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Roman sentinels, 400
Kenilworth Castle, 401
Friends and acquaintance, 371, 423
Visiting acquaintance, 442
Satan's empire, 152
Reformed church in France, a glance at the
population, 133, 193
Scoffers, the, 314
Scripture illustrations from Chinese customs
Oblation of first fruits, 13
Delights of the sons of men, 71
The ant, 113
The sower, 233
The balance, 317
The garner, 329
The pipe, 396
The reapers, 433
the properties of, 35
undesigned coincidences of, 105, 163,
Sea, appearance of the, 314
Self-righteousness, folly of, 416
Selfish motives in religion, 175
Serpent, the, 309
Shark and the pilot fish, 358
Shawls, Cashmere, 461
Sickness, advice on recovery from, 153
Silk worm, the, 337
Singular conversion, 432
Sir John Soane's museum, 127
past and present state of the, 236
natural and revealed, 240
on selfish motives in, 175
Resolution, a good, 440
Rhone, the valley of the, 360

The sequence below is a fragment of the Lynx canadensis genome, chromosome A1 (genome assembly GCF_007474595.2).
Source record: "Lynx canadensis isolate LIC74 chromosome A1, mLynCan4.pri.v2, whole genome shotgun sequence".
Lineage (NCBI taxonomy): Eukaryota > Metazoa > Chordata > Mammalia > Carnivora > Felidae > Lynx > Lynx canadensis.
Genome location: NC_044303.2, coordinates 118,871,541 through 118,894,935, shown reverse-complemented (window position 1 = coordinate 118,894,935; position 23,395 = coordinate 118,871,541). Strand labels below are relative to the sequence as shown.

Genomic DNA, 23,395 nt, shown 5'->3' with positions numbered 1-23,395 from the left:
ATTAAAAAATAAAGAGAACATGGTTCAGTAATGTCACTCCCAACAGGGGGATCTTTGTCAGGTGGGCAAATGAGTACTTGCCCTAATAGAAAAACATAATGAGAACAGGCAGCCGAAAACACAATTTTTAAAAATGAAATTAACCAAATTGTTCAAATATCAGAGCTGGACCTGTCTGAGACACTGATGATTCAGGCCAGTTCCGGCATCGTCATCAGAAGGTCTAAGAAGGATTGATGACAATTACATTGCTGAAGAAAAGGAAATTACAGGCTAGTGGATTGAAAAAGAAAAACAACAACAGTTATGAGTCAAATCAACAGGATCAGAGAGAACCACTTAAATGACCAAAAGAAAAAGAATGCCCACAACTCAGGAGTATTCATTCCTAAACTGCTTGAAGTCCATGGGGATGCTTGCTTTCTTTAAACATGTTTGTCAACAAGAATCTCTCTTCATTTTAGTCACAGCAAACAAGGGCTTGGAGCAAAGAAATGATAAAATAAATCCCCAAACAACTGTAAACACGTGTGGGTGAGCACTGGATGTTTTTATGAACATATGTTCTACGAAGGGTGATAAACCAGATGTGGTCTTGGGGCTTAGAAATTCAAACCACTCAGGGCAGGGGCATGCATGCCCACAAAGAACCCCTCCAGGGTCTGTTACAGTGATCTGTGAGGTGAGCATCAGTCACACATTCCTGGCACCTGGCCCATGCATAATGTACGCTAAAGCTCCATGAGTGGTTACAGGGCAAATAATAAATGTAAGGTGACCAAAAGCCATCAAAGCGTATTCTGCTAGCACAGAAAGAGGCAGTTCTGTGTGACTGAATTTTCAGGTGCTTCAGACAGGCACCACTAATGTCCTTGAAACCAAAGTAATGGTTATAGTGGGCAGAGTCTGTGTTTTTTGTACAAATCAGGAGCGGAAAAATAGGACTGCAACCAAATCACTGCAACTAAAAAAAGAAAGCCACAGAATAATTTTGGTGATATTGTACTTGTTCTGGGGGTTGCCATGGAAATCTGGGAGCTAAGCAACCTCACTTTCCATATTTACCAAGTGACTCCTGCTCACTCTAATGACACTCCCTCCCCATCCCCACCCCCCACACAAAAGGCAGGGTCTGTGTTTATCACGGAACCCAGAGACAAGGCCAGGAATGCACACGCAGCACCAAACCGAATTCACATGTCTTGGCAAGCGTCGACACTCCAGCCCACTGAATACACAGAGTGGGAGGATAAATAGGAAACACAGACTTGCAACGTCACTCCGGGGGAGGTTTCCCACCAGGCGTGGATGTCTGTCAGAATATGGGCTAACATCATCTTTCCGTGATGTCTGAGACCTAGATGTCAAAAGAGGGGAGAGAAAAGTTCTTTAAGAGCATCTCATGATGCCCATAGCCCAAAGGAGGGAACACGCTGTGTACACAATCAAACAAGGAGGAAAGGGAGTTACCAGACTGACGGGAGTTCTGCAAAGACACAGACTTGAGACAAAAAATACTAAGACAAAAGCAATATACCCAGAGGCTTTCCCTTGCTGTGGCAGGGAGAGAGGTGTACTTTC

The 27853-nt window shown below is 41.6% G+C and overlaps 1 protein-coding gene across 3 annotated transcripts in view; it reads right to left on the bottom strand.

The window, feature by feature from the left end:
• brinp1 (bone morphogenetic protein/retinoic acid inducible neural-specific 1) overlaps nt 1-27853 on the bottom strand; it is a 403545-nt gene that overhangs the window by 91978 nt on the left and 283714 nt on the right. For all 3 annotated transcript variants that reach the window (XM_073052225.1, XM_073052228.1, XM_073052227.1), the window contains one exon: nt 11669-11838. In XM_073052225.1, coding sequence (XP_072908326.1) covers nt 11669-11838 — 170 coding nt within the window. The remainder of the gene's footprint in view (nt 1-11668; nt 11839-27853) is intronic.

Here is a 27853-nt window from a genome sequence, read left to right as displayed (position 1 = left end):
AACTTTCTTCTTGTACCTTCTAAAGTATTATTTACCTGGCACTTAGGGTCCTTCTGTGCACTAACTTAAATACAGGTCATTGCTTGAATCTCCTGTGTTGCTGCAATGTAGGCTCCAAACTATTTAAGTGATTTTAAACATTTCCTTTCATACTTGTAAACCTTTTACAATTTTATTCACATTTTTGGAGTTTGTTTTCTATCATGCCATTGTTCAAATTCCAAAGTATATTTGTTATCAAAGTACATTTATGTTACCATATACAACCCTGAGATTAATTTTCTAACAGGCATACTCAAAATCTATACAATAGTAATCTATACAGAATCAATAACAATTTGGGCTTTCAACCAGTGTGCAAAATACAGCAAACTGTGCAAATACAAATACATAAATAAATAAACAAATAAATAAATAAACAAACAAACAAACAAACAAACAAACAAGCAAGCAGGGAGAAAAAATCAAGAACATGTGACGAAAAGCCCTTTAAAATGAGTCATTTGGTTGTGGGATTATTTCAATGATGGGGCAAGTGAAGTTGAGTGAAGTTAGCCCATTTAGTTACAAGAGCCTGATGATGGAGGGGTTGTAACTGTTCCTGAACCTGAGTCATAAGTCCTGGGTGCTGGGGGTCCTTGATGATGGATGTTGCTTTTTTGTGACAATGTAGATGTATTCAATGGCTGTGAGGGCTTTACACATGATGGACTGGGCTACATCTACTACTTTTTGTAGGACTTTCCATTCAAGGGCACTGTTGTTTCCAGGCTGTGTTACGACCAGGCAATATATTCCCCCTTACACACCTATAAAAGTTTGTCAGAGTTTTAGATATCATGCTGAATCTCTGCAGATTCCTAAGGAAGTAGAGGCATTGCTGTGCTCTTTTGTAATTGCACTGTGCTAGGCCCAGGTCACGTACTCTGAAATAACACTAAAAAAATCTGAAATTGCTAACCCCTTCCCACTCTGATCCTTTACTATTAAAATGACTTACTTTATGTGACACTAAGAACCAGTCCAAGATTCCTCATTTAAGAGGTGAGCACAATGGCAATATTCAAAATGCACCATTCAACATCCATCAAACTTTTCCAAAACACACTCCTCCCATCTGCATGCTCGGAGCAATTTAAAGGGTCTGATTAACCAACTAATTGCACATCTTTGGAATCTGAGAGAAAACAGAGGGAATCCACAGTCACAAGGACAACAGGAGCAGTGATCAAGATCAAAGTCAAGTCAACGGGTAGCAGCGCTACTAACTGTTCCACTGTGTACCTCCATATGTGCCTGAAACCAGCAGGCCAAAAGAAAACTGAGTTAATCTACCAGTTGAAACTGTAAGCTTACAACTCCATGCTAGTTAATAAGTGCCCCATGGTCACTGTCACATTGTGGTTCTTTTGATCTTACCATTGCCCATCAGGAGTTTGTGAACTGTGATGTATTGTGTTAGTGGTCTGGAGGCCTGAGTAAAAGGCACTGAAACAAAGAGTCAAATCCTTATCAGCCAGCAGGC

St. Michel, Mout, 202
Undesigned coincidences of Scripture, 105,
Vacant place, a, 315
eagle, the, 200
UNCOMFORTABLE traveller, the, 387
Yoke of Christ is
LIST OF ENGRAVINGS.
Page Monument of James Watt 1 The Kasr
57 Sponges and zoophytes-42 engravings, Female ornaments in the east ... 97
6, 52, 53, 54, 117, 118, 120, 148, 149, Egyptian bieroglypbics 111, 112, 247 150, 151, 186, 187, 188
The birch ......
130 Oblation of first-fruits
13 Remarkable bower-building birds of English history
136 Great hall of a nobleman's house in
The spotted bower bird
........ 161 the time of James i. ...
41 | The railroad Bramsbill, Hants 81 Netley Abbey
210 Preaching at Paul's Cross 121 The balt of an eastern caravan
257 The Cross in Cheapside .......... 177 | The willow
258 Custom House in the time of
281 Charles 1.
217 Serpent worship-two engravings 309 The Star Chamber 241 | The silk worm and its changes